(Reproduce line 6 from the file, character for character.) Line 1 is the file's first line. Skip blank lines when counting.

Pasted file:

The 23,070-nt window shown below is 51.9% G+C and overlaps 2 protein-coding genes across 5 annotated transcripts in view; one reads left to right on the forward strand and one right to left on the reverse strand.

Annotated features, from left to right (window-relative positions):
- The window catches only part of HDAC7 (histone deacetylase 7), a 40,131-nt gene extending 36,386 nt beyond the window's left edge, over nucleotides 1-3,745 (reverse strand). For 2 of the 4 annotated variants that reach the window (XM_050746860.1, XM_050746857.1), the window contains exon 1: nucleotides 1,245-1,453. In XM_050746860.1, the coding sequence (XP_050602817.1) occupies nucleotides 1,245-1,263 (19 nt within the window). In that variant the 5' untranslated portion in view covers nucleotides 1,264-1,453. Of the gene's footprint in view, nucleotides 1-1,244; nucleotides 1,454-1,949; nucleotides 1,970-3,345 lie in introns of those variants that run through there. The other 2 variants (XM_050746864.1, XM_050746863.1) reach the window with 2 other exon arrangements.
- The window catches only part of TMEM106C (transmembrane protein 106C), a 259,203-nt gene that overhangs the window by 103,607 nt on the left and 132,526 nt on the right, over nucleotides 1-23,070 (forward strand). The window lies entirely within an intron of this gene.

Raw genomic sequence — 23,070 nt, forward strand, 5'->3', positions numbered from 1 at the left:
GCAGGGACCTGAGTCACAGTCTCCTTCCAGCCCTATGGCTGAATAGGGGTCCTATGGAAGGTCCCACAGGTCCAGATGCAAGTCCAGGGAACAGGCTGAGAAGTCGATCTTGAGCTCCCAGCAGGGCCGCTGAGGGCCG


GCAGGGACCTGAGTCACAGTCTCCTTCCAGCCCTATGGCTGAATAGGGGTCCTATGGAAGGTCCCACAGGTCCAGATGCAAGTCCAGGGAACAGGCTGAGAAGTCGATCTTGAGCTCCCAGCAGGGCCGCTGAGGGCCG